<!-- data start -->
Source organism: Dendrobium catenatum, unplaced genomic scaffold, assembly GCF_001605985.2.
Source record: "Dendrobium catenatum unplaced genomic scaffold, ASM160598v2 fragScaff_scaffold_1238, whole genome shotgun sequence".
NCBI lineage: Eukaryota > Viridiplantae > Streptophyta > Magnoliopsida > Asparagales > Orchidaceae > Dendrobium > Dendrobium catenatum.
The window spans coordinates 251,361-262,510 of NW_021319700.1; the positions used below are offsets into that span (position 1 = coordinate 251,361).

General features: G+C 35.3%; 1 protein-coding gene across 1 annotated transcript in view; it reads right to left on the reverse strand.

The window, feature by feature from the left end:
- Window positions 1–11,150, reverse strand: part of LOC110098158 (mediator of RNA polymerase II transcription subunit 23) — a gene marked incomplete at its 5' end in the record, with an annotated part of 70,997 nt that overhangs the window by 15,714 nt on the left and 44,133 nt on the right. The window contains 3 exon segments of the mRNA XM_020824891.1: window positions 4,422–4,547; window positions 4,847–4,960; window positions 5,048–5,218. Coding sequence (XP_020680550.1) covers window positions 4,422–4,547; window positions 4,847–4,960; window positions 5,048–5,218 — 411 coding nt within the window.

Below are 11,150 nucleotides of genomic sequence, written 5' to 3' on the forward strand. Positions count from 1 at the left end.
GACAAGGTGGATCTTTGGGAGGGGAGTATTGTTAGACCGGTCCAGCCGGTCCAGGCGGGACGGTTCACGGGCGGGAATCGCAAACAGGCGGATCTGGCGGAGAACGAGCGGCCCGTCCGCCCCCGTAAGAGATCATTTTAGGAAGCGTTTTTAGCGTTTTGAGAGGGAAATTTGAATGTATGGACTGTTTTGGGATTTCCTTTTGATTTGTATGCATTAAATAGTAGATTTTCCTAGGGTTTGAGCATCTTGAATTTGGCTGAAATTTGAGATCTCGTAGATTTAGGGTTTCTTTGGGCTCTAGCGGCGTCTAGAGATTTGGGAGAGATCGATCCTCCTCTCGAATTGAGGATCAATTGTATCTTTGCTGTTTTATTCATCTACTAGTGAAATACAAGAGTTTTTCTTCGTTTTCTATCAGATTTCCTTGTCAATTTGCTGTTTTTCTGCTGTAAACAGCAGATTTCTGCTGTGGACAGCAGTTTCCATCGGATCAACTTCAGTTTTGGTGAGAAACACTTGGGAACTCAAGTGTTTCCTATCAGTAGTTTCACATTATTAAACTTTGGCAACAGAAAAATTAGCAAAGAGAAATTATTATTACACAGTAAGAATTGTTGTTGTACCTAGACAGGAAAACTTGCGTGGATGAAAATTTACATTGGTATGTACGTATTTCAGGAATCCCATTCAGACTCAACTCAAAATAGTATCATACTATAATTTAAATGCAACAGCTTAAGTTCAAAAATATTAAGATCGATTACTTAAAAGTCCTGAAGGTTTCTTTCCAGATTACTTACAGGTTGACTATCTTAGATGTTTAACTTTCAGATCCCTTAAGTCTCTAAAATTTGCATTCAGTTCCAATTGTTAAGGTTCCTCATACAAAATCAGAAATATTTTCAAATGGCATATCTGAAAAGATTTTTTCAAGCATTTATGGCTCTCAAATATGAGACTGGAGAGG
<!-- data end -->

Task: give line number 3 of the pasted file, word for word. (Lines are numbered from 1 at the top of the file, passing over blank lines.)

NCBI lineage: Eukaryota > Viridiplantae > Streptophyta > Magnoliopsida > Asparagales > Orchidaceae > Dendrobium > Dendrobium catenatum.